Greece’s government announced it has postponed the award of a EUR1 billion tender for the construction of a new airport on Crete until Jun-2011 (Reuters, 17-Feb-2010). The move is the second time a major construction project has been pushed back, which is largely seen as a test of investor appetite in the country. The airport, which is to be built at Kasteli, is planned to become the country’s largest airport after Athens International. It will replace Crete's Heraklion Airport, which is currently operating past its designed capacity. The government, the EU and the European Investment Bank will finance the airport.
Greece delays Crete airport tender to June
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Aegean Airlines cuts capacity for first time since Olympic Air acquisition; 2016 margin falls
In 2017 the Aegean Airlines Group will make its first cut in seat capacity and fleet numbers since 2012. This follows three years of rapid expansion by the group since its Olympic Air acquisition in 2013. Olympic's all turboprop fleet focuses on the domestic market but also helps to feed Aegean's international network, particularly through its Athens hub. Cuts will focus on the domestic market.
Aegean will also make an important longer term fleet decision in 2017, or early 2018. The majority of its aircraft leases will need to be replaced between 2019 and 2023, and it is weighing the options. Aegean currently operates Airbus narrowbodies, but will consider the Boeing 737MAX in addition to the A320neo family.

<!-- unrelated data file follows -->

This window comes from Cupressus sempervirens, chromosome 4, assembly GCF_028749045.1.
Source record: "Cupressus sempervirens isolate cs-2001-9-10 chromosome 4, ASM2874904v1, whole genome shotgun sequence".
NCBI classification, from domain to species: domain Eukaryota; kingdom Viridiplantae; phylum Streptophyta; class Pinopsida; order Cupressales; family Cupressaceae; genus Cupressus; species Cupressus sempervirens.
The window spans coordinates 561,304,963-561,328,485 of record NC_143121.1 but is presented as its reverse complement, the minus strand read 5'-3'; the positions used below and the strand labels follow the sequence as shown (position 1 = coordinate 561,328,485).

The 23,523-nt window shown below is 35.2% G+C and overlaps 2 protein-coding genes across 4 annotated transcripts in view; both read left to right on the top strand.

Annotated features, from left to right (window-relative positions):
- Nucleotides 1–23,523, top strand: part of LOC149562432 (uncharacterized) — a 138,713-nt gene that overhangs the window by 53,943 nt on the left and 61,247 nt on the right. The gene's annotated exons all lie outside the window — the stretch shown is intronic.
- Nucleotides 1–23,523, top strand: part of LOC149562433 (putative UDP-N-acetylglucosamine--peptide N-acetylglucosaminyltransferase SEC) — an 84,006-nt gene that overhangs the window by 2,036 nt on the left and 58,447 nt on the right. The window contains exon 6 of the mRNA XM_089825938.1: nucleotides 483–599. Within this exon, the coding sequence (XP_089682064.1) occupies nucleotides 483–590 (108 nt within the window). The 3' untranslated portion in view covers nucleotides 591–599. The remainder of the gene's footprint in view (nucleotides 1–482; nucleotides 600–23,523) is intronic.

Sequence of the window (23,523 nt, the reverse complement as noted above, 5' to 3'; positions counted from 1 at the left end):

Aegean's last capacity cut was in 2012, the end of a four year period of losses when Greece was in a deep multi year recession. Since then it has made healthy profits, but while profitable its operating margin fell in 2016 for the second successive year. Greece has experienced rapid capacity growth from LCCs, led by Ryanair. A decline in Aegean's unit revenue over three years has now prompted a pause for what its Executive Vice Chairman has called "consolidation and readjustment".
Ukraine: traffic recovery prompts Ryanair to join Wizz Air in LCC growth. Ukraine Int'l also expands
Two announcements by leading LCCs in quick succession may mark a significant development in Ukraine's aviation market. One came on 13-Mar-2016 from Wizz Air, the largest low cost airline in Eastern/Central Europe; the other on 15-Mar-2016 from Ryanair, the largest LCC (and largest airline) in all Europe.
Both expect opportunity in Ukraine's very low levels of air travel and low LCC seat share. Wizz Air, already Ukraine's leading low cost airline, will add four more new routes in summer 2017, to the four previously announced. Ryanair will enter Ukraine with 11 routes, adding competitive tension to the emerging low fares market there. The battle between the two for supremacy in Eastern/Central Europe opens up a new front.
Meanwhile, Ukraine's air traffic levels are enjoying a recovery from the slump of 2014 and 2015 caused by major geopolitical disruption and a severe recession. Passenger numbers jumped 21% in 2016.
The country's flag carrier and biggest airline, Ukraine International Airlines, has taken part in the traffic growth, but will need to ensure it can do this profitably after a period of losses. Risks remain, but the conditions are in place for further growth in Ukraine's air traffic.